He said: “In just ten months Jordan Smith has gone from being a Challenge Tour rookie, to topping the Road to Oman Rankings, to playing alongside four-time Major champion Rory McIlroy and challenging for a European Tour title, and is now one of the top 100 players in the world. He is proving to be one of our many success stories, reinforcing the view that the Challenge Tour is the best breeding ground for young players, and helps mould them into future stars.”

Ireland is overdue a player progressing from the Challenge Tour if the truth be known: although the developmental tour started back in 1998, the roadway onto the main circuit has proven to be a rocky one for aspiring Irish players with only Peter Lawrie (2002), David Higgins (2000 and 2005) and Gareth Maybin (2008) managing to secure full tour cards.

By the numbers

150/1: Pádraig Harrington, a three time Major champion, and Séamus Power, a rookie on the PGA Tour, have one thing in common heading into the Farmers Insurance Open at Torrey Pines this week: they’re both rated as 150/1 shots to win the title, where world number one Jason Day marks his seasonal debut.

15/90: Pity poor Greg Eason, after the Englishman finished his second round of the Bahamas Great Abaco Classic on the Web.com Tour with a decuple 15 on the Par 5 18th hole to sign for a 90. He missed the cut!

Word of Mouth (I)

“There have been a few cases where we have won Majors in our 40s. It doesn’t happen that often, but it does happen. If players like myself, Darren Clarke and Mark O’Meara won in our 40s, surely Tiger thinks he can do it. I am sure it’s on his agenda” – Ernie Els on whether Tiger Woods can add to his career haul of 14 Majors on his return to the Major stage this season.

Word of Mouth (II)

“I know a lot of people are disappointed, but I’m not!” – Bernhard Langer after winds gusting to 45 miles per hour forced the cancelation of the final round of the Mitsubishi Electric championship in Hawaii, the first event of the season on the Champions Tour. Langer had started the final round a shot clear of Fred Couples, which gave the German a 30th career title on the seniors’ circuit.

Twitter Twaddle

“Well that was fun!! Can’t thank everyone for the kind words....” – Hudson Swafford on his breakthrough win at the aptly named CareerBuilder Challenge.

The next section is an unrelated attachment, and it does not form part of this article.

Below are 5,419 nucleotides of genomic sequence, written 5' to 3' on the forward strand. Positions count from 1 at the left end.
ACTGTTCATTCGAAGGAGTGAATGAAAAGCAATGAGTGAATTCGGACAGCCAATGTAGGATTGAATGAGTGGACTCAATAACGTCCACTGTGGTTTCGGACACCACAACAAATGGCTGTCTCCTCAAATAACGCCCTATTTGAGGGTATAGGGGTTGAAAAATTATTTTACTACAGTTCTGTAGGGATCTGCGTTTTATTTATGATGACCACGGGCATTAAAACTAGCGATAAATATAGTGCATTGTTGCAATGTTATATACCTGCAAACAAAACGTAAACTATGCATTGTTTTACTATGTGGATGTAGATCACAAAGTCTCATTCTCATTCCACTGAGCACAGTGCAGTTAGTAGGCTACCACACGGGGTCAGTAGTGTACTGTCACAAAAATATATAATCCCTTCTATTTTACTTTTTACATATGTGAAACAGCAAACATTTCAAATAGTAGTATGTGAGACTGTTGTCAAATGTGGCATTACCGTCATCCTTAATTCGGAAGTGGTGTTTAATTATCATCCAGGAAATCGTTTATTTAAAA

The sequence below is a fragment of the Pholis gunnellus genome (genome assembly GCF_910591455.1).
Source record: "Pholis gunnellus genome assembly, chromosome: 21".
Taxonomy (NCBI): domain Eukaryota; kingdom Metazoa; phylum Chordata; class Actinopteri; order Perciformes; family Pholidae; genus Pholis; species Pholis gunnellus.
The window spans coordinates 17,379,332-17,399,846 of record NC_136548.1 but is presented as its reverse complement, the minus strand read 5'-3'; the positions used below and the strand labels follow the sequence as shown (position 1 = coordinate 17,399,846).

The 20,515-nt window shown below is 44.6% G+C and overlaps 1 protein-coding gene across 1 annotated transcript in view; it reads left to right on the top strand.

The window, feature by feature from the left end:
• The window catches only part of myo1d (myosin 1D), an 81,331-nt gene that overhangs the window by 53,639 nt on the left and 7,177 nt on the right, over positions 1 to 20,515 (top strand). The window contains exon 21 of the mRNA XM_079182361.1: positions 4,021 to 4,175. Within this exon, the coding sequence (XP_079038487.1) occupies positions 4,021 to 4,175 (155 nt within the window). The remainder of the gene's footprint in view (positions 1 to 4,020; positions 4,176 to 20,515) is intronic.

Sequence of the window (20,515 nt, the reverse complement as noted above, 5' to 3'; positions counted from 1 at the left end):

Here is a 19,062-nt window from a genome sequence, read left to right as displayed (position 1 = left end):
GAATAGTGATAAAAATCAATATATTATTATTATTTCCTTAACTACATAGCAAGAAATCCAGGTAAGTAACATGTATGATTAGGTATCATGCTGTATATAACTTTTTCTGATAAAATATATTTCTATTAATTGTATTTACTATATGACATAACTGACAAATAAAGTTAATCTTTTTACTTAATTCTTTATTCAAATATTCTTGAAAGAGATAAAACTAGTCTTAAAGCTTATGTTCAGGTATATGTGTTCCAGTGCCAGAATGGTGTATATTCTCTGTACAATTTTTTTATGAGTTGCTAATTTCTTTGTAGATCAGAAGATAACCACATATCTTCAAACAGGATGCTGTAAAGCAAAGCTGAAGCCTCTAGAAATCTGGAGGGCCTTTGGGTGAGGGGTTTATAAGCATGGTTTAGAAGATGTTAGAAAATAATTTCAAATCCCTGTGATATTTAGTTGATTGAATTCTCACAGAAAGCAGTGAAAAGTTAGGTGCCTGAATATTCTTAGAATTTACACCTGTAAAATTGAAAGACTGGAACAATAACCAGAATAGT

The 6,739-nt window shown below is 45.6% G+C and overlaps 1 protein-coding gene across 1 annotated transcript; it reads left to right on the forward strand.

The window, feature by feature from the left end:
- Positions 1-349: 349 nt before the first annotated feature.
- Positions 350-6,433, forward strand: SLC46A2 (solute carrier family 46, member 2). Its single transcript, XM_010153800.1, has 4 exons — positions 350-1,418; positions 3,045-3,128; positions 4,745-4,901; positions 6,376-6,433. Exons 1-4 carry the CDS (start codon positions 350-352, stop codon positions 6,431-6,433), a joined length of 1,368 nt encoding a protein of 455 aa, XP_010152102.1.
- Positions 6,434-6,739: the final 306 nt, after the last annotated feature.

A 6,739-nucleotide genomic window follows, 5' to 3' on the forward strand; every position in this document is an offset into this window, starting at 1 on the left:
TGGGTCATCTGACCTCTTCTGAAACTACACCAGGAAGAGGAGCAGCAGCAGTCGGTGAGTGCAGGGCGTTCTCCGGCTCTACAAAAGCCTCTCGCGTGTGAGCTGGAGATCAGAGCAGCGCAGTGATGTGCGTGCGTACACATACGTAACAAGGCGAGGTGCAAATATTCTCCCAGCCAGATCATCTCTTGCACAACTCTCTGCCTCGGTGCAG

“Ah come on Fitzy, sort yourself out!” – Shane Lowry apparently unimpressed with the car in Matt Fitzpatrick’s driveway. No Ferrari, BMW or Merc for the down-to-earth Englishman. . . a good, honest Ford Mondeo!

“To all those who doubted the decisions I’ve made ........” – Point made and enough said, byAbu Dhabi winner Tommy Fleetwood.

In the Bag

Tommy Fleetwood, Abu Dhabi Championship

Driver – Nike Vapor Fly Pro (8.5 degrees)

3-wood – Nike Vapor Fly (13 degrees)

5-wood – Nike Vapor Fly (19 degrees)

4 iron – Nike VR Forged

5-9 iron – Nike VR Pro

Pitching Wedges – Callaway Mack Daddy Forged (48 degrees), Callaway Mack Daddy Forged (52 degrees)

Sand Wedge – Callaway Mack Daddy Forged (56 degrees)

Lob Wedge – Callaway Mack Daddy Forged (60 degrees)

Putter – Odyssey White Hot Pro 3

Ball – Titleist Pro V1x

Know the Rules

Q: A player mis-hits his approach shot but the ball comes to rest on the putting green. The player marks the position of his ball, inspects it and throws it into an adjacent lake from which it cannot be retrieved.

The player then announces to his opponent, marker or a fellow-competitor that the ball was unfit for play and that he is substituting another ball. The player did not, as required by Rule 5-3, announce his intention in advance to his opponent in match play or his marker or a fellow competitor in stroke play and give his opponent, marker or fellow-competitor an opportunity to examine the ball. What is the ruling?

A: The player was entitled under Rule 16-1b to lift his ball without announcing his intentions. However, when he threw the ball into the lake, he deprived his opponent, marker or fellow-competitor of the opportunity to examine the ball and dispute the claim of unfitness, and he made it impossible to replace the original ball should such a dispute be resolved against him. Accordingly, he incurs a penalty of loss of hole in match play or two strokes in stroke play for a breach of Rule 5-3, but he may substitute another ball to complete the hole.